--- In cybalist@..., Piotr Gasiorowski <piotr.gasiorowski@...>
> I know that site. The argument that the relation between sound and
meaning is _in principle_ non-arbitrary is specious and easily
falsifiable. Just look at a page of text in a language you know
nothing about (e.g. Mari, Arrernte, Burushaski or Navaho) and try to
guess the meaning, even approximately (assuming that the text does
not contain familiar loanwords).
This counter-example does not work. The thrust of the thesis appears
to be that the sound _fine tunes_ the meaning - connotation v.
denotation. The thesis has more to do with interpreting nonsense
words in rhymes like 'Jabberwocky'.
There seem to be two propositions:
A: The sounds in a word supply it with connotations. However, the
same sound has different connotations depending on the broad area of
meaning. Arguments are made for this proposition.
B: These connotations are universal. There is only limited argument
for this view. In fact, I think the site actually contains evidence
against this proposition!
> The experiment proposed by the site owner is so hopelessly
subjective that it's sure to be "successful", but what of that? To go
over the top like that means to throw the baby out with the bath
water: interesting ideas degenerate into a monomaniacal idée fixe.
That's a shame. How did you show that the experiment
would nearly always
succeed? If the experiment cannot fail, it looks like another
warning about how good people are at finding patterns in random data.
> If the author were right, historical linguistics would be
impossible, since it's precisely where the sound-meaning association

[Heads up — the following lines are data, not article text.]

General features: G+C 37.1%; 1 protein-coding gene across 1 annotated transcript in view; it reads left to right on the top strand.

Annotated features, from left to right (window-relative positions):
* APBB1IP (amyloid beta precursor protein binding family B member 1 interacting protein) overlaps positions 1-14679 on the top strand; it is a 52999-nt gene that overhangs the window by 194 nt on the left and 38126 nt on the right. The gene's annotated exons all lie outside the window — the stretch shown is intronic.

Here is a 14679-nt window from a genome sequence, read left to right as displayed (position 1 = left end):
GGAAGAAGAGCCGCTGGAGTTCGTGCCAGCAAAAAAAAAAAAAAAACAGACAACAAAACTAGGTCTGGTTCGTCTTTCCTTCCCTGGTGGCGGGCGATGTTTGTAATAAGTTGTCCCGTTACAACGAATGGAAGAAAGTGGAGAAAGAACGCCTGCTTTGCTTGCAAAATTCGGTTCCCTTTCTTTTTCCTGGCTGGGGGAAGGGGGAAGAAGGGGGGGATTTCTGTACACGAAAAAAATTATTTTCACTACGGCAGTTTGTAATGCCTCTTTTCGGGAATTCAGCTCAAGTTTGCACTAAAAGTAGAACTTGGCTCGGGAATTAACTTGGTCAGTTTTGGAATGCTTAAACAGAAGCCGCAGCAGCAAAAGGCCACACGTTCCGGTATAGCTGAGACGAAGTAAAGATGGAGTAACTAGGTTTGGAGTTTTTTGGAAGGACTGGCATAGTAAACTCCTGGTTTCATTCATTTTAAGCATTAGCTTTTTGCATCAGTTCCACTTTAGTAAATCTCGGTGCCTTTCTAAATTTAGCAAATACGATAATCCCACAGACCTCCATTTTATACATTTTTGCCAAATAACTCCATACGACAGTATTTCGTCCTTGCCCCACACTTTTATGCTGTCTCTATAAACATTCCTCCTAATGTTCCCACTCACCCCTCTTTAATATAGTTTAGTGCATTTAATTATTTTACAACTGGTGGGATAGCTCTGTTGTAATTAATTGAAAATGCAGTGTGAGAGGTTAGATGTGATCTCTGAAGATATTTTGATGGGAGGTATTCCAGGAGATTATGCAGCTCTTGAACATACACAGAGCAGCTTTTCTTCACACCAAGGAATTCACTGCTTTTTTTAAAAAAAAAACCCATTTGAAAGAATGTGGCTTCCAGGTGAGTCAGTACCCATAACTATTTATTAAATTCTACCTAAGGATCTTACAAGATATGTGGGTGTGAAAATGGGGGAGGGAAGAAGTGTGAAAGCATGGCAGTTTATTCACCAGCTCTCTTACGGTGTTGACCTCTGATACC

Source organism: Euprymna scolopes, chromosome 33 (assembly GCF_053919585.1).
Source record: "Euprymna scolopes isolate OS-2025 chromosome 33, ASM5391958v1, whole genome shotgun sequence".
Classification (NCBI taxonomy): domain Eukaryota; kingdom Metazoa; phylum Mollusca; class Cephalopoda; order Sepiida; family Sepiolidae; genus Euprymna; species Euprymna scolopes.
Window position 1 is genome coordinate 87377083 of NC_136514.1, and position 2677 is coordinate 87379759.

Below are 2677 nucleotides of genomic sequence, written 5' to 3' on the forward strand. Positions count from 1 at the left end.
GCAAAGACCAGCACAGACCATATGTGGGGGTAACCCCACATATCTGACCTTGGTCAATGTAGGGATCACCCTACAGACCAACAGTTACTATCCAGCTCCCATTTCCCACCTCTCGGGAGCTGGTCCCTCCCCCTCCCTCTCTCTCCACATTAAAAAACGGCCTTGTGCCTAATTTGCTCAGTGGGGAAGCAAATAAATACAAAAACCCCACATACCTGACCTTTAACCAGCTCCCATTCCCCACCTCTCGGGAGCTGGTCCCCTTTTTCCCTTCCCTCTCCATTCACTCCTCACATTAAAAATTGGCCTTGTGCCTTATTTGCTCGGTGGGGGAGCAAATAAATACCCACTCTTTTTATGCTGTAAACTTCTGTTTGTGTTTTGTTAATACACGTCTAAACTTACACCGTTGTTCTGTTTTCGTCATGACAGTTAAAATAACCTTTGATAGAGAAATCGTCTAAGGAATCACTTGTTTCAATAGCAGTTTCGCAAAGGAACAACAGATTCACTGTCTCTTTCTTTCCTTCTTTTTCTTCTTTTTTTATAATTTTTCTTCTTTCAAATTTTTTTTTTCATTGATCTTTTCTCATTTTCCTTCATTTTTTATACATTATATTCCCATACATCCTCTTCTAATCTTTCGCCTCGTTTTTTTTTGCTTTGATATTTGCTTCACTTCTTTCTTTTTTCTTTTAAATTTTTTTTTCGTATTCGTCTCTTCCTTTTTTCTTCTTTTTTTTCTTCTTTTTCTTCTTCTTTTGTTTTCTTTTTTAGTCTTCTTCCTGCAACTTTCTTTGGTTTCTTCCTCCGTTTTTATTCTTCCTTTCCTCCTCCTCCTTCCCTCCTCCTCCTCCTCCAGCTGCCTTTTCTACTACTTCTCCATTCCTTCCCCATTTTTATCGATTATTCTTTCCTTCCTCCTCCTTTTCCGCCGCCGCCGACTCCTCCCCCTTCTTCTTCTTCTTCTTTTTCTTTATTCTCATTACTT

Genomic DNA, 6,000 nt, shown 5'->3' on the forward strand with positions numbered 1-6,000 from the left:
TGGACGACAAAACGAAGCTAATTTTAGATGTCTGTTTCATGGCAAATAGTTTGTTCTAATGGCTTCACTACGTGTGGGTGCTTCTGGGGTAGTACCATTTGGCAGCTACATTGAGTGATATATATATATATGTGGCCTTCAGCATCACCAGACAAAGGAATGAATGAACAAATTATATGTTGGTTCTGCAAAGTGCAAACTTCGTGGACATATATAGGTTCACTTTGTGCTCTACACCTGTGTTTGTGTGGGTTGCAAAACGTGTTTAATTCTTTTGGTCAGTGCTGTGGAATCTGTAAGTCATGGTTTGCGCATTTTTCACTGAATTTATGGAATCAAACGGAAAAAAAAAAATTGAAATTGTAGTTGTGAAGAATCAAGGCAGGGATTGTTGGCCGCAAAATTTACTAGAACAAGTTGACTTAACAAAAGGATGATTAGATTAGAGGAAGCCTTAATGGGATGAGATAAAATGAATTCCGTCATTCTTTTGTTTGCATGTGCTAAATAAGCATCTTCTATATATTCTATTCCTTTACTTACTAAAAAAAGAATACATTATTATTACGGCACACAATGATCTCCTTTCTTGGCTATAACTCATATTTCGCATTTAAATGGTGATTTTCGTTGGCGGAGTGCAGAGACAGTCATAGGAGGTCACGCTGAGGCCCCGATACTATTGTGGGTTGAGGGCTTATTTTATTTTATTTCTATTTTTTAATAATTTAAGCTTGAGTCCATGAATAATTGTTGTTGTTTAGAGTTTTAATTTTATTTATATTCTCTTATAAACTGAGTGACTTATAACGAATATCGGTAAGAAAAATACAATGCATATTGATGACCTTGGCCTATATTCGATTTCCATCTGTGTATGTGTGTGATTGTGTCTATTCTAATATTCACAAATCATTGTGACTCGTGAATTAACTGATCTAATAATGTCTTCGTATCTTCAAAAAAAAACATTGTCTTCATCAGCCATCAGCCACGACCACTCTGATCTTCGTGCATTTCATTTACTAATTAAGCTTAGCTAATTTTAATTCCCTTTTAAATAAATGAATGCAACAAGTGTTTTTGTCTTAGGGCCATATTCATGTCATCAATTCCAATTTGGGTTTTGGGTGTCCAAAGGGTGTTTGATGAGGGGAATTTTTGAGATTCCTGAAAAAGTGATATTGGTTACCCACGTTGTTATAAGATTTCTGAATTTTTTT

is non-arbitary that we can expect words to develop in aberrant ways
(so that the association can be maintained).
The question here is what gives when there is a conflict. Obviously,
there are at least three options:
(i) Adjust the sound - if a suitable sound still exists in the
(ii) Adjust the meaning. Meanings certainly seem to wander.
(iii) Drop the word.
There is a fourth option:
(iv) Adjust the connotations. This goes against Proposition B.
Finally, a fifth option:
(v) Live with the conflict. The site implies that this is a
feasible long-term option if connotations are not important in the
choice of word ('concrete' words).
The reality and non-triviality of the proposition depends, I suppose,
on how much options (i) to (iii) are exercised. You point out that
option (i) is rarely chosen.
Did the thesis have anything useful to say on how conflicts are
resolved? The website says that 'concrete' words like 'father' can
last even though they lack the right connotations.
> ----- Original Message ----- http://www.conknet.com/~mmagnus/
> From: richardwordingham
> To: cybalist@...
> Sent: Tuesday, August 27, 2002 1:55 PM
> Subject: [tied] Re: lat. barbatus
> For the 'ba' theme (what is the correct technical word?) the site
on phonosemantics may be useful
background. That site considers single phonemes, rather than groups,
but the principle is the same.